An Overview of High Frequency Processor-System Interconnects

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In this article, we briefly examined the connection scheme found on the Power4 processor. We expressed in abstraction some reasons why a unidirectional point to point connection scheme can be pushed to higher frequencies as compared to a bi-directional multi-drop bus based connection scheme, even when using comparable signaling technology. Furthermore, we also examined problems associated with signal skews on a high frequency and wide parallel interconnect, and how the PowerPC 970 processor would benefit from its POWER4 lineage in inheriting a high frequency, low point count, wave pipelined interconnect with built-in de-skewing circuitry.


[1] Dally, W. “Digital System Engineering Lecture notes”, Stanford University.

[2] RIMM Module Propagation Delay Measurement and Optimization, Rambus Inc.

[3] Ferraiolo, F., Cordero E., Dreps D., Floyd M., Gower K., McCredie B., “POWER4: Synchronous Wave-Pipelined Interface”. Presented at Hotchips 1999.

[4] Poulton, J., “Signaling in High Performance Memory Systems”, ISSCC 1999.

<b>Interconnection Schemes for Memory Systems</b>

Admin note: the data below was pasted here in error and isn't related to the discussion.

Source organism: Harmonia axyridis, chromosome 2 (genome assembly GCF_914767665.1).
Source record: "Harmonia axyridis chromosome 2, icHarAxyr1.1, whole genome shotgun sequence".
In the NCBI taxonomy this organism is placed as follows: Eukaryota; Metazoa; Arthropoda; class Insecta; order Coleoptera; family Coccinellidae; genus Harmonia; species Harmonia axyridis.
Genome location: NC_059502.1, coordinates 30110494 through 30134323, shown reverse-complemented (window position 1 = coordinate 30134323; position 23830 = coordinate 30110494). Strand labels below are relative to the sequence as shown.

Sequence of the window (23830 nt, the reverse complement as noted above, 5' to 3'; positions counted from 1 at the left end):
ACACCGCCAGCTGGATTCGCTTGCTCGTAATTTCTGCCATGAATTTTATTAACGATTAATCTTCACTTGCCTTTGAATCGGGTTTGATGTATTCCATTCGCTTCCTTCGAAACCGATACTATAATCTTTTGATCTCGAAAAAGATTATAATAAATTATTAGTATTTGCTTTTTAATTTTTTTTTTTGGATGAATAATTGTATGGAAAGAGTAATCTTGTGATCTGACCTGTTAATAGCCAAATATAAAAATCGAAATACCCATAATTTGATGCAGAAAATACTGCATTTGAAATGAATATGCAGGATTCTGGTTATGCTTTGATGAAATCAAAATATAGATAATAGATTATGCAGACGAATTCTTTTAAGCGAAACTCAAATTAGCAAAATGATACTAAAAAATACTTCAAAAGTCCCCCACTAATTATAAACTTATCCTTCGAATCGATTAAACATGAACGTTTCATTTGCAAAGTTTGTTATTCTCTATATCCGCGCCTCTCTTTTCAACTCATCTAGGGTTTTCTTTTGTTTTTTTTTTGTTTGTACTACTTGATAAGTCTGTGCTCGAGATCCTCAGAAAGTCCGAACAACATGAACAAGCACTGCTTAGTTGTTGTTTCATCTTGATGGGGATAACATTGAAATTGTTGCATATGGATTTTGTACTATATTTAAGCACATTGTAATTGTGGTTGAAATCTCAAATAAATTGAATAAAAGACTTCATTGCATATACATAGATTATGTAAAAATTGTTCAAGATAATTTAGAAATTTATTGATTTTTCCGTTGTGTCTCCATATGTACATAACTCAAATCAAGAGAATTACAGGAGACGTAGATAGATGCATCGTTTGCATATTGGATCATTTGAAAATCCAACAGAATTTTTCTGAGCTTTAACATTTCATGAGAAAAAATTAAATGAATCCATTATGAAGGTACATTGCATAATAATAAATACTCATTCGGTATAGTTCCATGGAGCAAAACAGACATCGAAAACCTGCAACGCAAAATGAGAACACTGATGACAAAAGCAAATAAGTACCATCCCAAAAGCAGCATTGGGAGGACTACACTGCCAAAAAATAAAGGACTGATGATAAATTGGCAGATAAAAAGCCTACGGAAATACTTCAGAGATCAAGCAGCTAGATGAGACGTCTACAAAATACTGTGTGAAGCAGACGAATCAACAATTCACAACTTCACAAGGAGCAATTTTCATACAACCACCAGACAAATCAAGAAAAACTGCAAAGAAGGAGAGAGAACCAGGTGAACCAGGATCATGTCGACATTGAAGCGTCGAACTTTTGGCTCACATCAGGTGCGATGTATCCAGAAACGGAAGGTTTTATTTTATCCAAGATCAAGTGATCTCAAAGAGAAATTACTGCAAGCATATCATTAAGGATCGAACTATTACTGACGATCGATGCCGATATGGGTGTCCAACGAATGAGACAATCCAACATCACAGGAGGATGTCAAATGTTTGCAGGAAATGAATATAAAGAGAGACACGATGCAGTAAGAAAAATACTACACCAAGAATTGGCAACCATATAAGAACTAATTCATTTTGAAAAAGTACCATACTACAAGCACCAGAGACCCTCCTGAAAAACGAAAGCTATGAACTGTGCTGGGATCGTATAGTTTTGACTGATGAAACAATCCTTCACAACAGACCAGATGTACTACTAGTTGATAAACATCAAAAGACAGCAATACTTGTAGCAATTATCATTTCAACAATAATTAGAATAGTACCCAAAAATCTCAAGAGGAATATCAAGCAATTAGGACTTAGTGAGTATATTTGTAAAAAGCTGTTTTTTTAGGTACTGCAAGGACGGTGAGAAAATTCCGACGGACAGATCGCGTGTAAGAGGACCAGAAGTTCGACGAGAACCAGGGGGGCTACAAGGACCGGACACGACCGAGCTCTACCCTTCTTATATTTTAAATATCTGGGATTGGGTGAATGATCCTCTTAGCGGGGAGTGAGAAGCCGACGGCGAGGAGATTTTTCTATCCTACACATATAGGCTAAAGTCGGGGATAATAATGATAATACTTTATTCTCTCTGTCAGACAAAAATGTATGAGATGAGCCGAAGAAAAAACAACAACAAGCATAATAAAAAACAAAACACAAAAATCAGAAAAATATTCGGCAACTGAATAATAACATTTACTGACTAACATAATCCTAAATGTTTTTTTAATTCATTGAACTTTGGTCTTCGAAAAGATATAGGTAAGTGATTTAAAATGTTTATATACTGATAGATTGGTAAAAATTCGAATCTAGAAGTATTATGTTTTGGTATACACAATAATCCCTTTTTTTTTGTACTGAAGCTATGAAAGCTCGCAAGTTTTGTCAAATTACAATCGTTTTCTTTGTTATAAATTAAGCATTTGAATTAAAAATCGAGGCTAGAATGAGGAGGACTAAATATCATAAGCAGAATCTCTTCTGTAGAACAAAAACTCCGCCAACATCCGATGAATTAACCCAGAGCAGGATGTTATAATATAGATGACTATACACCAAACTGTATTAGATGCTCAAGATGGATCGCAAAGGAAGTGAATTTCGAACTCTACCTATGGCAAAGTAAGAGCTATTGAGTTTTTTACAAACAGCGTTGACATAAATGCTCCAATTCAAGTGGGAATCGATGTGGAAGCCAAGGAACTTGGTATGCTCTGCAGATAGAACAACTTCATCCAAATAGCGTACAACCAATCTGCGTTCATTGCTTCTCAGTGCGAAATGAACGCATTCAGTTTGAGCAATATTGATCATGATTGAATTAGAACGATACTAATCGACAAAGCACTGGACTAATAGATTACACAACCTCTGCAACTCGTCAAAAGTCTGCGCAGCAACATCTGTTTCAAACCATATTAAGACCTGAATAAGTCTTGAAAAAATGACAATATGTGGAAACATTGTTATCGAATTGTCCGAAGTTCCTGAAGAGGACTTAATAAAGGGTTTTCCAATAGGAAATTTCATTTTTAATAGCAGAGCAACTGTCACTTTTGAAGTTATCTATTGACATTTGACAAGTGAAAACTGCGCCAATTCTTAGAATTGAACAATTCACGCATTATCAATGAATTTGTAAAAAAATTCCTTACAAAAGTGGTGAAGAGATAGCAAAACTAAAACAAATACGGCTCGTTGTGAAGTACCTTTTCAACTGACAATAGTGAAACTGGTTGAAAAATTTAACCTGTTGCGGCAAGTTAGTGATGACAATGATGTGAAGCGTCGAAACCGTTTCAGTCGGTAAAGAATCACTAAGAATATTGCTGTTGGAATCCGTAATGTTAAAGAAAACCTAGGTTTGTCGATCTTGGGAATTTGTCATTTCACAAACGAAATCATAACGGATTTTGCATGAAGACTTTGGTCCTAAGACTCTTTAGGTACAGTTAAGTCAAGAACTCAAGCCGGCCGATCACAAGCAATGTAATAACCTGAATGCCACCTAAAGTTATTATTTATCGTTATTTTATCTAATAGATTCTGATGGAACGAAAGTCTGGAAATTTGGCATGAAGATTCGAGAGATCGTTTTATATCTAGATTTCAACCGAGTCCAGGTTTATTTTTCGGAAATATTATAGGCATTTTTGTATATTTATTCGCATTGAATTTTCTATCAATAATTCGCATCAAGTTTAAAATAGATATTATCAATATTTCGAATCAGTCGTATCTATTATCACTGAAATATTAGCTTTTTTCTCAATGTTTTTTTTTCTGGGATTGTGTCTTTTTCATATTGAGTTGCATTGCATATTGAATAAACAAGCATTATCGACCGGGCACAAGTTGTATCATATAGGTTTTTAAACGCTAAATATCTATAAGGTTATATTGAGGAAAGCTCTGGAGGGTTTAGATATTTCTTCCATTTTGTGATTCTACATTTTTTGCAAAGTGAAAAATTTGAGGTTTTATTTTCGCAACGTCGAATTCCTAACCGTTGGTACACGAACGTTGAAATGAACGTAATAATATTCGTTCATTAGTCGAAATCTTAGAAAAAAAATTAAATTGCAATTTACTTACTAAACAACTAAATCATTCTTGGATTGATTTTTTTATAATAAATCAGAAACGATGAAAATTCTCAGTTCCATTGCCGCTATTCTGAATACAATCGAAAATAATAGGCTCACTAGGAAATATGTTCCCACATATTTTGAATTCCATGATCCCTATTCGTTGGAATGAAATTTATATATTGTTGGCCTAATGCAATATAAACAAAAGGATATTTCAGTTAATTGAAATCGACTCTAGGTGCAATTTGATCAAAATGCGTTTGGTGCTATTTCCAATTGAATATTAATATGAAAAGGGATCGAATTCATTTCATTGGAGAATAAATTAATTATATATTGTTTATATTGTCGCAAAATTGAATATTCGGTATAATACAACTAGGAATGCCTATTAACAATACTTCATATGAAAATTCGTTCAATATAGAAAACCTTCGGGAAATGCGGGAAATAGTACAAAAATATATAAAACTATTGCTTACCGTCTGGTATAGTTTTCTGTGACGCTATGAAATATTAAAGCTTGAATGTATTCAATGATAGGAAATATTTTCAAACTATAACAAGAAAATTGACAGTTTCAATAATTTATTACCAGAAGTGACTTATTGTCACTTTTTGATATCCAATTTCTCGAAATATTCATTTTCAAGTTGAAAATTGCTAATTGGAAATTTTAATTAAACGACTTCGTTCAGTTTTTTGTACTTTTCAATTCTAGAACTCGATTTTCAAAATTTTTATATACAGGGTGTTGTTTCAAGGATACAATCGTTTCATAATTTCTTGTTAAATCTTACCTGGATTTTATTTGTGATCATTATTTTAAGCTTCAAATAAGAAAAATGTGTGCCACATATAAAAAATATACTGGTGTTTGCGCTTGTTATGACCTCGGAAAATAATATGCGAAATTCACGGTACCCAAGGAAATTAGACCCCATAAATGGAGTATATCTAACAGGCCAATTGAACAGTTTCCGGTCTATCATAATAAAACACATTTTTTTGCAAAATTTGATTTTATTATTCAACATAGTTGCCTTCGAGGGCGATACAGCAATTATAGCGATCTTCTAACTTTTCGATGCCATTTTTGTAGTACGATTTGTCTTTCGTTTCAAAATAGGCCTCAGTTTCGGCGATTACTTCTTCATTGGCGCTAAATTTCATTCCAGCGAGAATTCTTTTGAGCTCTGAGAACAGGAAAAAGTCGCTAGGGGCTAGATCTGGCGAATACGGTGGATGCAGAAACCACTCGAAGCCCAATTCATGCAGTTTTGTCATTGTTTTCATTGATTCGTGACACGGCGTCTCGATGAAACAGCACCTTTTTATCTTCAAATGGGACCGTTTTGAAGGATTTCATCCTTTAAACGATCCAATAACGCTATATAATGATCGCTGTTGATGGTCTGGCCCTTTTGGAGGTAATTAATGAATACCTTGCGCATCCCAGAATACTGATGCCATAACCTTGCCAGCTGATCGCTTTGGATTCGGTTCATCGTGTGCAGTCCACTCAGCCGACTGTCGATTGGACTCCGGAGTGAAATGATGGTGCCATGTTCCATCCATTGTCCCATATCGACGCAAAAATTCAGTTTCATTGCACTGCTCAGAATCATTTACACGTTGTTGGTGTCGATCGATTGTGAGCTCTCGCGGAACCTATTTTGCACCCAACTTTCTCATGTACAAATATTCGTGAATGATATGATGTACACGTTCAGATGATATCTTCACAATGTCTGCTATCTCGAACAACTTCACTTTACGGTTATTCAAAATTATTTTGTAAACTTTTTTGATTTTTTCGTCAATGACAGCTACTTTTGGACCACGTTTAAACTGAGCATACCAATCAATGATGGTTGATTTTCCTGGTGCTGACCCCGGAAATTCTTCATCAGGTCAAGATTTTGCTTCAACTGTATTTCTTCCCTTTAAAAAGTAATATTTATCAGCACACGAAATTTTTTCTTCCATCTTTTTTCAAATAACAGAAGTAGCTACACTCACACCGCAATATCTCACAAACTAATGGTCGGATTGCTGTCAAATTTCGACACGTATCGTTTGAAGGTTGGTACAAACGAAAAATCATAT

In this article, we examined some differences between a point-to-point connection scheme versus a multi-drop bus based connection scheme. One fact that may be of interest to the reader is the fact that the discussion contained herein is not specifically limited to processor and chipset interconnects, but are also applicable to connection schemes seen in modern memory systems. Traditional memory systems such as DDR SDRAM that allow end users to upgrade the size of the memory system have the disadvantage that each memory module interface is a discontinuity on the transmission line. The discontinuities increase signal switching times and limits system operating frequencies. Ironically, non-expandable memory systems such as those found on high end graphics cards, especially those that have relatively smaller requirement for memory capacity, can operate a single rank of memory at a higher frequency, and could provide higher bandwidth as a result. The reason for this apparent paradox is that for these embedded memory systems, the signal traces are often very short and since there is only one single rank of memory chips, the connection closely resembles a point-to-point connection. As a result, the operating frequency of a tightly coupled and small memory system can be increased to a higher degree as compared to the operating frequency of a larger, user upgradeable memory system. In the not-so-distance future, we may see the onset of on-CPU memory controllers that is limited to the control of a single rank of non-expandable memory directly soldered to the CPU. A secondary memory controller may also exist on-CPU or elsewhere, but relegated to controlling a larger, slower, but user upgradeable memory system.

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